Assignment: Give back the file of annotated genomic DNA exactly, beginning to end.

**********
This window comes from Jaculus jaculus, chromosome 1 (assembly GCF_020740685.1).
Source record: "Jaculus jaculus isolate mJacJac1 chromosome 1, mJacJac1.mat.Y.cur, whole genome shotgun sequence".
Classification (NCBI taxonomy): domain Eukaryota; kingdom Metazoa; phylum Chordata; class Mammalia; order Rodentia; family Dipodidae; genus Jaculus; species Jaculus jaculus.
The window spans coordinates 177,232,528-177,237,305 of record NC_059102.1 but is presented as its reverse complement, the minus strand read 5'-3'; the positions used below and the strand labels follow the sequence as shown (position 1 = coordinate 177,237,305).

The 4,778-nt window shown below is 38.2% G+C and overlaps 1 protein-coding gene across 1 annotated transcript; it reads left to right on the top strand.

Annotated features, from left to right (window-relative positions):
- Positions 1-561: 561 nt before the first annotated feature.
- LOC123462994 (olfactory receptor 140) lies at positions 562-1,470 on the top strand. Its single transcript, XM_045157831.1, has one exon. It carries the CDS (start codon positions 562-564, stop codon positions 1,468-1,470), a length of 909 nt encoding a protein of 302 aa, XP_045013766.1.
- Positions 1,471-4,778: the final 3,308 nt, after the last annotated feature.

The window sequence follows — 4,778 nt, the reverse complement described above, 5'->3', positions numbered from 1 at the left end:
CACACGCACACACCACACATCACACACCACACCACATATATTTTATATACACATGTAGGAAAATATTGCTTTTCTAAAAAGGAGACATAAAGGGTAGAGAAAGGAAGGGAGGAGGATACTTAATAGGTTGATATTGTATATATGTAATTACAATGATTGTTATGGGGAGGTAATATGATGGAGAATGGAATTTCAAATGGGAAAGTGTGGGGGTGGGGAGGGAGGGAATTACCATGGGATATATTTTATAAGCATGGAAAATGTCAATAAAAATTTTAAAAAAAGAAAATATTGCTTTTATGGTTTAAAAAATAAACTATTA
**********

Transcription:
This window comes from Jaculus jaculus, chromosome 1 (assembly GCF_020740685.1).
Source record: "Jaculus jaculus isolate mJacJac1 chromosome 1, mJacJac1.mat.Y.cur, whole genome shotgun sequence".
Classification (NCBI taxonomy): domain Eukaryota; kingdom Metazoa; phylum Chordata; class Mammalia; order Rodentia; family Dipodidae; genus Jaculus; species Jaculus jaculus.
The window spans coordinates 177,232,528-177,237,305 of record NC_059102.1 but is presented as its reverse complement, the minus strand read 5'-3'; the positions used below and the strand labels follow the sequence as shown (position 1 = coordinate 177,237,305).

The 4,778-nt window shown below is 38.2% G+C and overlaps 1 protein-coding gene across 1 annotated transcript; it reads left to right on the top strand.

Annotated features, from left to right (window-relative positions):
- Positions 1-561: 561 nt before the first annotated feature.
- LOC123462994 (olfactory receptor 140) lies at positions 562-1,470 on the top strand. Its single transcript, XM_045157831.1, has one exon. It carries the CDS (start codon positions 562-564, stop codon positions 1,468-1,470), a length of 909 nt encoding a protein of 302 aa, XP_045013766.1.
- Positions 1,471-4,778: the final 3,308 nt, after the last annotated feature.

The window sequence follows — 4,778 nt, the reverse complement described above, 5'->3', positions numbered from 1 at the left end:
CACACGCACACACCACACATCACACACCACACCACATATATTTTATATACACATGTAGGAAAATATTGCTTTTCTAAAAAGGAGACATAAAGGGTAGAGAAAGGAAGGGAGGAGGATACTTAATAGGTTGATATTGTATATATGTAATTACAATGATTGTTATGGGGAGGTAATATGATGGAGAATGGAATTTCAAATGGGAAAGTGTGGGGGTGGGGAGGGAGGGAATTACCATGGGATATATTTTATAAGCATGGAAAATGTCAATAAAAATTTTAAAAAAAGAAAATATTGCTTTTATGGTTTAAAAAATAAACTATTA